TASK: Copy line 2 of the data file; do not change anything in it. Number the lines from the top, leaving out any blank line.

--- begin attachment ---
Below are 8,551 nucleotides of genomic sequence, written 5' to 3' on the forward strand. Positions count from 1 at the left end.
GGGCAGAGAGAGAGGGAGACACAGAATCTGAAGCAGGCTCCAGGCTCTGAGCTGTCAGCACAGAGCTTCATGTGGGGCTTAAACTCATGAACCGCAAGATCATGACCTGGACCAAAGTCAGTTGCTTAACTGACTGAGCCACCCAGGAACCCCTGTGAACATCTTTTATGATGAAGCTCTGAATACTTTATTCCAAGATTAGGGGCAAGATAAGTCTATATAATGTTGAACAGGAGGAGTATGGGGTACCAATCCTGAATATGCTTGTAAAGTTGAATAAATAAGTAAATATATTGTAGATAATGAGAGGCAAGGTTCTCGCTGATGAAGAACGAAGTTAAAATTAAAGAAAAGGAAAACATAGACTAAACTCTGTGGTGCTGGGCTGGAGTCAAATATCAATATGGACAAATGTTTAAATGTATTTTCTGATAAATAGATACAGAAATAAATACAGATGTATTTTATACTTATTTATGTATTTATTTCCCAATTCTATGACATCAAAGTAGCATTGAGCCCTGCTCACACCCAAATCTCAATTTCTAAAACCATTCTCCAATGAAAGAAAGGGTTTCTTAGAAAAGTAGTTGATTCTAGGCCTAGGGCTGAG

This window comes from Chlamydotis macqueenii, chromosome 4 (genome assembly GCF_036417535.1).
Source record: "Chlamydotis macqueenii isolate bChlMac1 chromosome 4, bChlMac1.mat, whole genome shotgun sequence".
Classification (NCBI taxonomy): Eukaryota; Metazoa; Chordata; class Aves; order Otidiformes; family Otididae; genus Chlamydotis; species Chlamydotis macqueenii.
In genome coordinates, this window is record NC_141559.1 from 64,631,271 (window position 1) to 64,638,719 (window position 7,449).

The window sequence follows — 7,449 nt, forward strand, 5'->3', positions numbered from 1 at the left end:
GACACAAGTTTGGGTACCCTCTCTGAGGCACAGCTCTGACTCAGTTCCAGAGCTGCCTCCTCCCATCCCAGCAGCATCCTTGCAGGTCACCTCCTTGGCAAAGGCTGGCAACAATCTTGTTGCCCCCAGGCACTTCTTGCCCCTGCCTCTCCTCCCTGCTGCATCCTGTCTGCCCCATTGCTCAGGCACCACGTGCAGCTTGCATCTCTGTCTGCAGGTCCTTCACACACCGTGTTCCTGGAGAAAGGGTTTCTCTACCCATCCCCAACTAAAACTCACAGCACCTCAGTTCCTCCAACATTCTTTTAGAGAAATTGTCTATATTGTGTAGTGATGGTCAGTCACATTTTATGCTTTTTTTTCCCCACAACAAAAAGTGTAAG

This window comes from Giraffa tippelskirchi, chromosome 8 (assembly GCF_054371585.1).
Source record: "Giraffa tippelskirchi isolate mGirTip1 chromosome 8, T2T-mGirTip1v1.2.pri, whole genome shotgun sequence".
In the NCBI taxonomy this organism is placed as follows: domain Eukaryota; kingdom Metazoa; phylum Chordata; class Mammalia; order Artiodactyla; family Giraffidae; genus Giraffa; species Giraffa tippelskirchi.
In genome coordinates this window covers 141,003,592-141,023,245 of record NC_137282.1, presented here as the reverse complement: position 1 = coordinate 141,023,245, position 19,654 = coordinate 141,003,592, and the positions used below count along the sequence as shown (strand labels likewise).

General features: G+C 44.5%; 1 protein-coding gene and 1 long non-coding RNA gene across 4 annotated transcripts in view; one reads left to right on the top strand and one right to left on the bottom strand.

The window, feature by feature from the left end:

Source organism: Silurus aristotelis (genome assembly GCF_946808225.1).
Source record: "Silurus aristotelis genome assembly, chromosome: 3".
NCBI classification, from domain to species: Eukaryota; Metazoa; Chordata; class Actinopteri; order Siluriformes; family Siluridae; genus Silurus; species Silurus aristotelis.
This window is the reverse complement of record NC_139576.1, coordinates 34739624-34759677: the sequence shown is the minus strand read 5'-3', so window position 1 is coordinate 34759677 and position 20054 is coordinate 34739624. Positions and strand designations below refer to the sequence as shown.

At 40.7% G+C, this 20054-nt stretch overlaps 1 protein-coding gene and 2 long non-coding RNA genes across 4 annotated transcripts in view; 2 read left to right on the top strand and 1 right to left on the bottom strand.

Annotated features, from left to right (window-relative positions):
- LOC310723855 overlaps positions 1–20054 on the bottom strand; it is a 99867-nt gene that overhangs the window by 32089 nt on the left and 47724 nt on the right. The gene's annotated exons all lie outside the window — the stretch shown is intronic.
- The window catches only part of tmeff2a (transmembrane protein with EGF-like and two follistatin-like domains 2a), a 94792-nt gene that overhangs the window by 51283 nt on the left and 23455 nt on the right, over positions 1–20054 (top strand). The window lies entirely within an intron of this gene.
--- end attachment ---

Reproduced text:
GGGCAGAGAGAGAGGGAGACACAGAATCTGAAGCAGGCTCCAGGCTCTGAGCTGTCAGCACAGAGCTTCATGTGGGGCTTAAACTCATGAACCGCAAGATCATGACCTGGACCAAAGTCAGTTGCTTAACTGACTGAGCCACCCAGGAACCCCTGTGAACATCTTTTATGATGAAGCTCTGAATACTTTATTCCAAGATTAGGGGCAAGATAAGTCTATATAATGTTGAACAGGAGGAGTATGGGGTACCAATCCTGAATATGCTTGTAAAGTTGAATAAATAAGTAAATATATTGTAGATAATGAGAGGCAAGGTTCTCGCTGATGAAGAACGAAGTTAAAATTAAAGAAAAGGAAAACATAGACTAAACTCTGTGGTGCTGGGCTGGAGTCAAATATCAATATGGACAAATGTTTAAATGTATTTTCTGATAAATAGATACAGAAATAAATACAGATGTATTTTATACTTATTTATGTATTTATTTCCCAATTCTATGACATCAAAGTAGCATTGAGCCCTGCTCACACCCAAATCTCAATTTCTAAAACCATTCTCCAATGAAAGAAAGGGTTTCTTAGAAAAGTAGTTGATTCTAGGCCTAGGGCTGAG